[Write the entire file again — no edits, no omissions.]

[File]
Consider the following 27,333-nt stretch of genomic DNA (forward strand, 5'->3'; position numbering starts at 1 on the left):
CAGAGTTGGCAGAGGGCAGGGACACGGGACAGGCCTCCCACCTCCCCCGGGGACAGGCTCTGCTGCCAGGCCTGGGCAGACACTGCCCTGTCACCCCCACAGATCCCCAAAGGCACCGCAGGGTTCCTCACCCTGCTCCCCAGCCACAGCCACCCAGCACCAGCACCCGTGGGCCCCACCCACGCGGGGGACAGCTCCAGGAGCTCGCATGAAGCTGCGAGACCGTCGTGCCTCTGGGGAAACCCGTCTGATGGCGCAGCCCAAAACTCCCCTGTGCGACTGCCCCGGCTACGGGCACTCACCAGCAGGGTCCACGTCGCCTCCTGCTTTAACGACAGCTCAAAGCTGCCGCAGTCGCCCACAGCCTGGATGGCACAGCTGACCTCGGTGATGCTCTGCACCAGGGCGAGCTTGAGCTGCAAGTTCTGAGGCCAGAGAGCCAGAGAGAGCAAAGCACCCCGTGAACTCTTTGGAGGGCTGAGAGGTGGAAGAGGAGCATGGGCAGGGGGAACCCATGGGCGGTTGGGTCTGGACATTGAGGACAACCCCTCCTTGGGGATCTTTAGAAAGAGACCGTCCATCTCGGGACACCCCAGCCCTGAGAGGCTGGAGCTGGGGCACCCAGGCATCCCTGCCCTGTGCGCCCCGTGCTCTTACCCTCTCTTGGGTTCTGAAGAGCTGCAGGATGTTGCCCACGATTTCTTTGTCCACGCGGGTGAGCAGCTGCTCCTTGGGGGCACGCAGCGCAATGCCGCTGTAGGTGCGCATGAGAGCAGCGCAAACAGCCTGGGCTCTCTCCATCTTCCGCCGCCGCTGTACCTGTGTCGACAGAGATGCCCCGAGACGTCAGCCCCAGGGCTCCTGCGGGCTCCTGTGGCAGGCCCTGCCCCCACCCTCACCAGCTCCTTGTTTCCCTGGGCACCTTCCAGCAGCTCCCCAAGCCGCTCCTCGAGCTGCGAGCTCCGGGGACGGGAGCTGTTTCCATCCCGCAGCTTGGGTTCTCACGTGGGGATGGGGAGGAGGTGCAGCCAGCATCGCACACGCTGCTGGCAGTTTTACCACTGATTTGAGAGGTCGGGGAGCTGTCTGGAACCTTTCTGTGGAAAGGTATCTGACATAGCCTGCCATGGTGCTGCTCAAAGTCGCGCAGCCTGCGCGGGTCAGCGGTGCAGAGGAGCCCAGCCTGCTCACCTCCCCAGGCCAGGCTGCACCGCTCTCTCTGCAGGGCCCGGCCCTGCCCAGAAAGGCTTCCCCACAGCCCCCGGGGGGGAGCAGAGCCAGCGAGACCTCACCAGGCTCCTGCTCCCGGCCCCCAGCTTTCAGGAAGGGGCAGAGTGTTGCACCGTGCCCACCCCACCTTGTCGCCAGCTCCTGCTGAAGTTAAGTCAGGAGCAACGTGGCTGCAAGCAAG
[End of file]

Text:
Consider the following 27,333-nt stretch of genomic DNA (forward strand, 5'->3'; position numbering starts at 1 on the left):
CAGAGTTGGCAGAGGGCAGGGACACGGGACAGGCCTCCCACCTCCCCCGGGGACAGGCTCTGCTGCCAGGCCTGGGCAGACACTGCCCTGTCACCCCCACAGATCCCCAAAGGCACCGCAGGGTTCCTCACCCTGCTCCCCAGCCACAGCCACCCAGCACCAGCACCCGTGGGCCCCACCCACGCGGGGGACAGCTCCAGGAGCTCGCATGAAGCTGCGAGACCGTCGTGCCTCTGGGGAAACCCGTCTGATGGCGCAGCCCAAAACTCCCCTGTGCGACTGCCCCGGCTACGGGCACTCACCAGCAGGGTCCACGTCGCCTCCTGCTTTAACGACAGCTCAAAGCTGCCGCAGTCGCCCACAGCCTGGATGGCACAGCTGACCTCGGTGATGCTCTGCACCAGGGCGAGCTTGAGCTGCAAGTTCTGAGGCCAGAGAGCCAGAGAGAGCAAAGCACCCCGTGAACTCTTTGGAGGGCTGAGAGGTGGAAGAGGAGCATGGGCAGGGGGAACCCATGGGCGGTTGGGTCTGGACATTGAGGACAACCCCTCCTTGGGGATCTTTAGAAAGAGACCGTCCATCTCGGGACACCCCAGCCCTGAGAGGCTGGAGCTGGGGCACCCAGGCATCCCTGCCCTGTGCGCCCCGTGCTCTTACCCTCTCTTGGGTTCTGAAGAGCTGCAGGATGTTGCCCACGATTTCTTTGTCCACGCGGGTGAGCAGCTGCTCCTTGGGGGCACGCAGCGCAATGCCGCTGTAGGTGCGCATGAGAGCAGCGCAAACAGCCTGGGCTCTCTCCATCTTCCGCCGCCGCTGTACCTGTGTCGACAGAGATGCCCCGAGACGTCAGCCCCAGGGCTCCTGCGGGCTCCTGTGGCAGGCCCTGCCCCCACCCTCACCAGCTCCTTGTTTCCCTGGGCACCTTCCAGCAGCTCCCCAAGCCGCTCCTCGAGCTGCGAGCTCCGGGGACGGGAGCTGTTTCCATCCCGCAGCTTGGGTTCTCACGTGGGGATGGGGAGGAGGTGCAGCCAGCATCGCACACGCTGCTGGCAGTTTTACCACTGATTTGAGAGGTCGGGGAGCTGTCTGGAACCTTTCTGTGGAAAGGTATCTGACATAGCCTGCCATGGTGCTGCTCAAAGTCGCGCAGCCTGCGCGGGTCAGCGGTGCAGAGGAGCCCAGCCTGCTCACCTCCCCAGGCCAGGCTGCACCGCTCTCTCTGCAGGGCCCGGCCCTGCCCAGAAAGGCTTCCCCACAGCCCCCGGGGGGGAGCAGAGCCAGCGAGACCTCACCAGGCTCCTGCTCCCGGCCCCCAGCTTTCAGGAAGGGGCAGAGTGTTGCACCGTGCCCACCCCACCTTGTCGCCAGCTCCTGCTGAAGTTAAGTCAGGAGCAACGTGGCTGCAAGCAAG